ELYRIA — An Elyria man pleaded guilty Thursday to reckless homicide and tampering with evidence charges in the death of an overdosing woman who was left in a field in April.
Anthony Barker, 24, was sentenced to one year in prison immediately after he entered the plea before Lorain County Common Pleas Judge Christopher Rothgery.
Assistant County Prosecutor Stephanie Malanowski and the family of Naomi Caulfield had called for a sentence closer to the maximum of six years behind bars.
“Yeah, she had problems, but there was no reason to leave her on the side of the road (to) die,” said Michele Nehls, Caulfield’s aunt.
Defense attorney JD Tomlinson said Barker wasn’t trying to make excuses for his “terrible decision.”
Barker said he was taking responsibility for his role in Caulfield’s death with his plea.
“I regret my decision,” he said in a barely audible voice. “I know it wasn’t the right thing to do.”
Malanowski said Barker, along with Gregory Ralston and Christopher Williams, were out driving around when they came across Caulfield and invited the 29-year-old mother of four into their vehicle April 11. Ralston and Williams have pleaded not guilty in the case.
The group then returned to Barker’s Raleigh Drive home where they did drugs, including the powerful painkiller fentanyl, which is what an autopsy determined caused the overdose that killed Caulfield.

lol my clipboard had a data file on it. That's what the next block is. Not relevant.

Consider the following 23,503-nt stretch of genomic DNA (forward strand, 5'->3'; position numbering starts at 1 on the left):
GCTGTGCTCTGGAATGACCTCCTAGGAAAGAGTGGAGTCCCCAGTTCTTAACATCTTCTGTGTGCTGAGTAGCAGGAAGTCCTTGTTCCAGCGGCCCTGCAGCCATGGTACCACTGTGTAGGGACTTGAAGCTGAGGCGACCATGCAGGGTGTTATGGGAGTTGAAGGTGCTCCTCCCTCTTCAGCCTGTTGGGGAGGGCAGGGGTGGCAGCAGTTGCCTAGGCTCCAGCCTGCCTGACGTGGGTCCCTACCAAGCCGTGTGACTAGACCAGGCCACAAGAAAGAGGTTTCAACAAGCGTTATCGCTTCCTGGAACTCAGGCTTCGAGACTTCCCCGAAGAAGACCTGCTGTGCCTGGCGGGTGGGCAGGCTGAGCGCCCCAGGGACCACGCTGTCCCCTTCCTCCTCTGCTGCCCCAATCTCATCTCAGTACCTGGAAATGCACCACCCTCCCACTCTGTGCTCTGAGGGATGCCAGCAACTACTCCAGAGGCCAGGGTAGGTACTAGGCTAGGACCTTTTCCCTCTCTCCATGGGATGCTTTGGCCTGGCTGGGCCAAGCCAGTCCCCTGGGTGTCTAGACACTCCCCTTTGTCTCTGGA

Malanowski said when the overdose happened, one of Barker’s co-defendants came out of the room they were in and said, “We’re losing her. She fell out of it.”
She said Barker realized that Caulfield was in trouble because he splashed some water on her face in an attempt to revive her.
“He knew she was in bad shape, however, his words, he didn’t call 911. He thought about it, but he didn’t call 911 because he didn’t want to get in trouble,” Malanowski said.
The ailing Caulfield was then loaded into a 2009 Ford Escape and the men drove around looking for a place they could drop her off and did so in an isolated area off Old Fowl Road when the “coast was clear,” Malanowski said.
Investigators have said Caulfield was alive when she was left in the field, where she was found dead the next day by a woman taking her dog for a walk.
Malanowski also said that Barker later realized that Caulfield’s sweatshirt and shoes still were in the vehicle and disposed of the items.
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